Students rotate through watches in the ship's laboratory and on deck – spending roughly the same time in each. And whenever Seamans has to maneuver, those on lab watch doff their white coats and rubber gloves and don harnesses and heavy weather gear to report on deck. It's a seamless shift from learning science to learning seamanship and back again. Before leaving port, Captain Irving emphasized SEA's basic philosophy – an almost overwhelming cascade of learning to be accomplished communally.
Student Rachel Starr mixing chemicals in the ship's lab
“We will start out by laying it on pretty hard,” she told her assembled crew of professional sailors and scientists. “It's always easier to back off later if we need to.”
Sailing for science is a challenge that the ship's crew enjoys. “We do all of our sailing and our navigation with the science mission in mind,” says Captain Irving. “That's unique even for a sail training program. Most such programs will not teach you how to go two knots for a specific period of time, or how to heave to, which we do four times a day. There's a lot more sail handling involved.”
To accomplish these tasks also requires a professional crew with considerable salt behind their ears. Take second Mate Jesse Kenworthy, for example, who reports for watch with his trademark wide-based aluminum coffee cup in hand. Jesse is dark haired and lean. For a time, he shipped aboard a supply vessel in the Gulf of Mexico .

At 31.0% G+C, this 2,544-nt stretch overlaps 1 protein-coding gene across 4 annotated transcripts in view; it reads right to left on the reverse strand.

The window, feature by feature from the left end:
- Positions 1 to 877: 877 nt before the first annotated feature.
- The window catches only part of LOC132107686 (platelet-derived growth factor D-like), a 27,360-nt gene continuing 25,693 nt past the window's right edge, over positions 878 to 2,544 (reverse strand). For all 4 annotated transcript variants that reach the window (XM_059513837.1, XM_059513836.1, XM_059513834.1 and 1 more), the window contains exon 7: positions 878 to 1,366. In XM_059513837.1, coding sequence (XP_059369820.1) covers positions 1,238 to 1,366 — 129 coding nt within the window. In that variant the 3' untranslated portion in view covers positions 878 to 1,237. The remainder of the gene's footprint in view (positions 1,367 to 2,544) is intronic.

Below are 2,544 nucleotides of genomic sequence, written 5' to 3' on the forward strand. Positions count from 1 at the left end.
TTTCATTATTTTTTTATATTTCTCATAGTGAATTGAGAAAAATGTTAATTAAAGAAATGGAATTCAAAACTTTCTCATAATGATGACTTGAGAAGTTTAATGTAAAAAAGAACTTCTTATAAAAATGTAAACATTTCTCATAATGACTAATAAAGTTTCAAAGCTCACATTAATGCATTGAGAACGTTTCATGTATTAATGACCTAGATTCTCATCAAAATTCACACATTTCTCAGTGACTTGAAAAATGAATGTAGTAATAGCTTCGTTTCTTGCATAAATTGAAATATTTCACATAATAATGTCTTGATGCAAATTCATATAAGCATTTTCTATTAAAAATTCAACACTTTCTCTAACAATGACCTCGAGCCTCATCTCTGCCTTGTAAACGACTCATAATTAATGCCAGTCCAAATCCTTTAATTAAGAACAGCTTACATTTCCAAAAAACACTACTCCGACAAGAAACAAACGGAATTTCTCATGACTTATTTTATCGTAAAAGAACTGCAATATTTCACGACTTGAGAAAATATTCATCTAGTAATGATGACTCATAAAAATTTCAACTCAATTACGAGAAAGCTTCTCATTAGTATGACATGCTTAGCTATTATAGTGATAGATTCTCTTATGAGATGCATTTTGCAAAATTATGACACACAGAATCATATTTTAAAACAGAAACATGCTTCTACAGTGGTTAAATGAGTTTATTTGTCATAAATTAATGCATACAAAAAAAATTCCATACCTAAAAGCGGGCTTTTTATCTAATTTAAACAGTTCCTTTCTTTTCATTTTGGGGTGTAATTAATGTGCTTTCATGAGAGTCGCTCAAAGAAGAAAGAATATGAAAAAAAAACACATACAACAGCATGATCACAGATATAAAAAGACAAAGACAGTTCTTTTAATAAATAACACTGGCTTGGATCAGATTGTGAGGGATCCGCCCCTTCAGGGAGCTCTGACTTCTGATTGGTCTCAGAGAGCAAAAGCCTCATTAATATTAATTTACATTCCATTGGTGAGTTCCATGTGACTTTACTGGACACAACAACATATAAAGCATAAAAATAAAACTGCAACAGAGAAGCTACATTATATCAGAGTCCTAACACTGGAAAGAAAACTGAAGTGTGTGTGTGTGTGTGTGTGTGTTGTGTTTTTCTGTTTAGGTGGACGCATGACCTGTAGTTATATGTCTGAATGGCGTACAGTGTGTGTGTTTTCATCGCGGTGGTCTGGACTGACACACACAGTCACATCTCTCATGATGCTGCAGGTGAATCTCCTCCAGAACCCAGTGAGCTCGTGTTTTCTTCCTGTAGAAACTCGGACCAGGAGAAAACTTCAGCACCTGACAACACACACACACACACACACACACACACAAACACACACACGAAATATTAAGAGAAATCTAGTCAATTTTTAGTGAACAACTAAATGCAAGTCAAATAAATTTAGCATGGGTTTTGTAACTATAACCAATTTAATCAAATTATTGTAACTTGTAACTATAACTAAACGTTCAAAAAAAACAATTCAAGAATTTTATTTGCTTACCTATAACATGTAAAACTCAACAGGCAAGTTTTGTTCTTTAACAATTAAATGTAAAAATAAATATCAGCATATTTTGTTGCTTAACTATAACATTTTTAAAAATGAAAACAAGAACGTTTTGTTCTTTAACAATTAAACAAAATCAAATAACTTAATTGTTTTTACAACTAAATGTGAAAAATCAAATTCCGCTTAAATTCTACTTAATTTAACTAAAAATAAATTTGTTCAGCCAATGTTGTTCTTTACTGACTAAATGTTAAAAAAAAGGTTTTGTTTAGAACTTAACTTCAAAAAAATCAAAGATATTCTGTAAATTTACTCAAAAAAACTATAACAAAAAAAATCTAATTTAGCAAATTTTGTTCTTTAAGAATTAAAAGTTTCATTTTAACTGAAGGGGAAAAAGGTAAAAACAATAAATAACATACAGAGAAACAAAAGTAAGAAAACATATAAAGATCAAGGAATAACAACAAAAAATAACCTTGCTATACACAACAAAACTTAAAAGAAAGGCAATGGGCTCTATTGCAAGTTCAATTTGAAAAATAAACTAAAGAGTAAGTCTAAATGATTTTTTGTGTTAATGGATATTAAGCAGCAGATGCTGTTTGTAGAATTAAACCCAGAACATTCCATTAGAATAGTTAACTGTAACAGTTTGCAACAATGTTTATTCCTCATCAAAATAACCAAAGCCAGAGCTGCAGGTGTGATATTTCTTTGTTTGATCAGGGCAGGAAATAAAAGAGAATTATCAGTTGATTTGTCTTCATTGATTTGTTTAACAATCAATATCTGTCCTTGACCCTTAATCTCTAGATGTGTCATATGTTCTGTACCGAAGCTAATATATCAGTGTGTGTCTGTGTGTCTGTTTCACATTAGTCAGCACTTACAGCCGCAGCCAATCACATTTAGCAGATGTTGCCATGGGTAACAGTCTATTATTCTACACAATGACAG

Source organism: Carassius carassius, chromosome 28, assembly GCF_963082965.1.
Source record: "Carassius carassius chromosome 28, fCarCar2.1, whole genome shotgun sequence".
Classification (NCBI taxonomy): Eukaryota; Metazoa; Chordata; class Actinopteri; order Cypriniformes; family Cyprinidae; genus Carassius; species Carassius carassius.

“The money was sooooo good,” he says, “and I loved spending it on my weeks off, but packing my bags to go back to the ship was excruciatingly painful.”
Painful enough, that he has gladly taken a cut in pay to sail aboard Seamans.
Jesse was born in Chester County Pennsylvania in 1972. As a young boy, he sailed the chesapeake, the coast of New England and the Bahamas with his grandfather in a 44 foot Sparkman and Stevens sloop. Right out of Dartmouth college, he went aboard Rose - a replica of an 18 th century British frigate - sailing the Canadian Maritimes and making a passage to Europe . Then he worked in a shipyard, made deliveries of large sailing vessels to East Coast ports and shipped abroad Picton Castle to circumnavigate the globe. He was a mate and bosun on Pride of Baltimore II to Europe . Then came the supply ship in the Gulf. Last may, he began working for SEA. He is a voluble teacher, often to be found surrounded by his watch as he regales them with sea stories – most of them conveying a single lesson – the sea is demanding, be always vigilant.
The other mates, First Mate Shannon Wilson and Third Mate PJ Meyer are equally experienced, but here's an additional quality they all share – they are great teachers. In addition to standing 8 hours of watches – muscling in sails and letting them out, seeking the subtle point at which Seamans addresses the wind most efficiently – they must also wrestle with a constant stream of questions from the students.
“That swell over there – which way is it coming from?”
“How do we trim the sails to tow the plankton net?”
“Can you tell me which lines you use to brail in the topsail?”
Each day from 1415 to 1545, except for Sundays, the ship's company convenes for a meeting – that is to say – a class. The students themselves present four basic reports under the heading of engineering, navigation, weather and science. Occasionally there are “creature features” – reports of unusual marine life discovered in the plankton net or grab. There are also announcements and usually a single lesson of the day – a 45-minute class dealing with their research.